We took a trip to ZhouCheng yesterday, and visited a textile place and practiced out sewing. We were supposed to stitch a butterfly based on the lines that were mrked for us, and once we finished, we were supposed to get it ready for the tie-dye process. The women who helped and taught us were of Bai minority, and wore traditional clothing. Though we didn't dye the cloth ourselves, I saw part of the process- they were soaked in a cauldron of blue dye. We took our cloths back home, but I have yet to see the finished product, as it's still drying. While the cloth was being dyed for us, I walked around examining other fabrocs. Most of them were while patterns on indigo cloth, but I also noticed several red and green cloths. Other colors were more scarce. There was an enormous vat of natural dye (indigo) and a smaller cauldron of chemical dye (also indigo). There are probably other colors, but I didn't see them. The natural coloring took longer to dye, so sadly, we used the chemical dye for our projects. I thought this was one of the most engrossing activities, as it was hands on. We didn't only watch others, we tried ourselves, though I have to admit, our butterfly was far less complex to sew than the vast cloths with detailed, repeating patterns. I enjoyed actually learning with guidance from the professionals, instead of merely reading about it or stopping by quickly to inspect what they were doing. Cheers to the person who arranged this trip!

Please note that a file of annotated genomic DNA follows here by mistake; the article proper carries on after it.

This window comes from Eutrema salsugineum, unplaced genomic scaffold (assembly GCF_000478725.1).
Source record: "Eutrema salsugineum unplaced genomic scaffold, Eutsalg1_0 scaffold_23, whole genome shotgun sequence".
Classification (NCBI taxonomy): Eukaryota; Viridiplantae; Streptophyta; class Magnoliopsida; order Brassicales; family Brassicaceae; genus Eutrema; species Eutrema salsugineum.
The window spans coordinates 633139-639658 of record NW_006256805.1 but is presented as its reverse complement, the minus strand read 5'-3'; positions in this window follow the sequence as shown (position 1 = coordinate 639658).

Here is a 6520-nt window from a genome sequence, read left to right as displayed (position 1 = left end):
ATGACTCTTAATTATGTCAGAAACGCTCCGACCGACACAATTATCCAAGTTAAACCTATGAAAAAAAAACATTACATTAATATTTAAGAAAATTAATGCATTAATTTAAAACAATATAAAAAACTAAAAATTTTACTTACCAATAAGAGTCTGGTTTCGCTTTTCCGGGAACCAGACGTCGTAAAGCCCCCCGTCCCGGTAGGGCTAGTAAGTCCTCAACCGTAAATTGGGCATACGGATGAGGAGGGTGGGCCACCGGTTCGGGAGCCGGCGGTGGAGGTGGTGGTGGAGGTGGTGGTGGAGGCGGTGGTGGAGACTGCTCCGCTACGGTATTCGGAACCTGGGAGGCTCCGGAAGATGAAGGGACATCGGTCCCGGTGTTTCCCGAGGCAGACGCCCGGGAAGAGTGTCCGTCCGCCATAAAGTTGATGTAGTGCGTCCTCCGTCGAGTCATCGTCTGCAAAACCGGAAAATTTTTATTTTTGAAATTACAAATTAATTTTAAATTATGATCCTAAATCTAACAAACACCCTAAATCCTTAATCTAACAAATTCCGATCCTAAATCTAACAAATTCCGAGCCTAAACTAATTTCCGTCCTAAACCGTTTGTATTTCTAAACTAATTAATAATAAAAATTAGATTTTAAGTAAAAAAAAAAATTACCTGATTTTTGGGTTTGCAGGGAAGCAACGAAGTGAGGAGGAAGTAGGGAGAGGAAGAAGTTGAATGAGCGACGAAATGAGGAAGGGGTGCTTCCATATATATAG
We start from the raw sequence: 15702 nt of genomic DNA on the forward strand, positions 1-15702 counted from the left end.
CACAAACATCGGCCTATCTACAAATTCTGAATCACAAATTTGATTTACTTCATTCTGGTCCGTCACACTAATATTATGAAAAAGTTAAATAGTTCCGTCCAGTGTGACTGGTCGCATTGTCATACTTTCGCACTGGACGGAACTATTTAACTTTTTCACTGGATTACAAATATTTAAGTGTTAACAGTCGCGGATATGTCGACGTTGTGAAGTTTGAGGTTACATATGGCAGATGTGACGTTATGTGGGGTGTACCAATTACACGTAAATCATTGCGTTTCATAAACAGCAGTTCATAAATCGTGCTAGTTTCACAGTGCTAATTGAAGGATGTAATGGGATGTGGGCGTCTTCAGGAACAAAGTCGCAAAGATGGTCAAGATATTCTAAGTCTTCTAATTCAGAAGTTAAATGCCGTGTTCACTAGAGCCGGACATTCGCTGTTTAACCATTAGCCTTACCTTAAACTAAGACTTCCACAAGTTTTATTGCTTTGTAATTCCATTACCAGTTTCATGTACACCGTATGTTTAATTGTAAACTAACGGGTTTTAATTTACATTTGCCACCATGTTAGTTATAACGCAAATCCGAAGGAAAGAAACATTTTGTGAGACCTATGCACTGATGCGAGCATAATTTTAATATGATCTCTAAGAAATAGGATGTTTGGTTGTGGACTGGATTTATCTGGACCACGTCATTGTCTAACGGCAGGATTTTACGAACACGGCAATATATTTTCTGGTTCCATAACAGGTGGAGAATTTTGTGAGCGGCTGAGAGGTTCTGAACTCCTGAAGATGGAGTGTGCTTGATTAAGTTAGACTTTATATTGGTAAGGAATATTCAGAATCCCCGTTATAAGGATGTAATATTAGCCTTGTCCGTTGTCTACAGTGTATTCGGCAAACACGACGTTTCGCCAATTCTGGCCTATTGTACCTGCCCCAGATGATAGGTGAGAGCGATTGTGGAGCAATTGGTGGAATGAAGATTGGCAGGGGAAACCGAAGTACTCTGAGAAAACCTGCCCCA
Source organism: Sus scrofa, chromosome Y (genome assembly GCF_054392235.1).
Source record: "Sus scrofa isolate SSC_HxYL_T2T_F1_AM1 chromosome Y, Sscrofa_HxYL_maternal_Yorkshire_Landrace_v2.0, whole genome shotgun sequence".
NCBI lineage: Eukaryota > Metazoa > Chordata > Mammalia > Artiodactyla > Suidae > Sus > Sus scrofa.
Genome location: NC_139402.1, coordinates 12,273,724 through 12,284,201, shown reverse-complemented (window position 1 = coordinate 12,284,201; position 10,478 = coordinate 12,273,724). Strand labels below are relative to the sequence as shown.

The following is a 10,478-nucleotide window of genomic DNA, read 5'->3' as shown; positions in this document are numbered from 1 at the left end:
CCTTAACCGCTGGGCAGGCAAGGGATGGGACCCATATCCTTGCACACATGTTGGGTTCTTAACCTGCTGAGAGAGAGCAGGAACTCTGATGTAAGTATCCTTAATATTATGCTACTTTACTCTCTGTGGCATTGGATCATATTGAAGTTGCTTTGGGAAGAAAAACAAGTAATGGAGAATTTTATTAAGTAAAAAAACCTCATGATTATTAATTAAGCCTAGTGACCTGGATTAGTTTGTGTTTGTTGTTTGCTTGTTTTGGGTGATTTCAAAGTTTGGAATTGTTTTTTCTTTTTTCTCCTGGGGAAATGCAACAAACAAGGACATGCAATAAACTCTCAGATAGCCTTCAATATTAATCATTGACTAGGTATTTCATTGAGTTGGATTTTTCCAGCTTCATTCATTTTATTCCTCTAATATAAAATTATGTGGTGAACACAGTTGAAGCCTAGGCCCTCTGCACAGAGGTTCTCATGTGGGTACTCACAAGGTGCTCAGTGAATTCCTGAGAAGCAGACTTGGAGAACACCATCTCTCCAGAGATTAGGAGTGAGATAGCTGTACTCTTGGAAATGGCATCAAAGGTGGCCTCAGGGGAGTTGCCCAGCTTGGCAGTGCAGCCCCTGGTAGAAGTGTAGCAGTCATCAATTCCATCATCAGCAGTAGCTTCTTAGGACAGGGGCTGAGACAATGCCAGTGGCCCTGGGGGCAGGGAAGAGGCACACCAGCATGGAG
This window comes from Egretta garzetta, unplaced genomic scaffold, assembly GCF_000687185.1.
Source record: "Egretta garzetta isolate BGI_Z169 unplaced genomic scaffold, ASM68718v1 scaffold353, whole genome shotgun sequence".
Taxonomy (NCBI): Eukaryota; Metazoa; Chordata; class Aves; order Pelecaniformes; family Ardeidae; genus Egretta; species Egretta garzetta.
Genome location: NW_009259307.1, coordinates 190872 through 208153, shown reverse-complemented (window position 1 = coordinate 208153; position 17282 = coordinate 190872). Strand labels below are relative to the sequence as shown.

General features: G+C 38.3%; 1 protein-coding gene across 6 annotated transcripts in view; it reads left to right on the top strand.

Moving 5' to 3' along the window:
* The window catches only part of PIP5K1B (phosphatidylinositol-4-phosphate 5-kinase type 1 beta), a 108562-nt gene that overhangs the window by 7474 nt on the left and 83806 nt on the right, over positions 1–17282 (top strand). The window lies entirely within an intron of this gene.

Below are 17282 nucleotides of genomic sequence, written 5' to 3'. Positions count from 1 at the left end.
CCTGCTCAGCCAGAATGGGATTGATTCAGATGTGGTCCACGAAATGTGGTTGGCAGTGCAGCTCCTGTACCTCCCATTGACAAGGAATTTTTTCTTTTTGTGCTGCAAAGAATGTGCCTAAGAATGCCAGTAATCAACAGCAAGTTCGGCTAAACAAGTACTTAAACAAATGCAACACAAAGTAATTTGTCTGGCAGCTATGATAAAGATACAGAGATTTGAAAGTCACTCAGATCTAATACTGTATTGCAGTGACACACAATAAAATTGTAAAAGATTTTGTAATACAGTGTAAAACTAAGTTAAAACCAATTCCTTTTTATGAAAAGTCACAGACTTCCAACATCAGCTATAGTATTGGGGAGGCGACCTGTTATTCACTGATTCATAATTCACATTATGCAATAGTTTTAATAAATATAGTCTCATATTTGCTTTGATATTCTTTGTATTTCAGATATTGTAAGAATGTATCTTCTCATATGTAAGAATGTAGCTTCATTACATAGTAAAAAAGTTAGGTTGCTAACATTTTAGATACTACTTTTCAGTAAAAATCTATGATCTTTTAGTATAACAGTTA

In addition, we stopped by an embroidery shop, but it was machine embroidery, not done by hand. As a result, the flowers did not look alive, and when you saw it, it was 'too perfect', every flower the same. However, viewing the multicolored threads the machine was using provided a chance for cool pictures.
Picture 1: Some dyed scarves
Picture 2: Bai women working on textiles
Picture 3: Vat of chemical indigo dye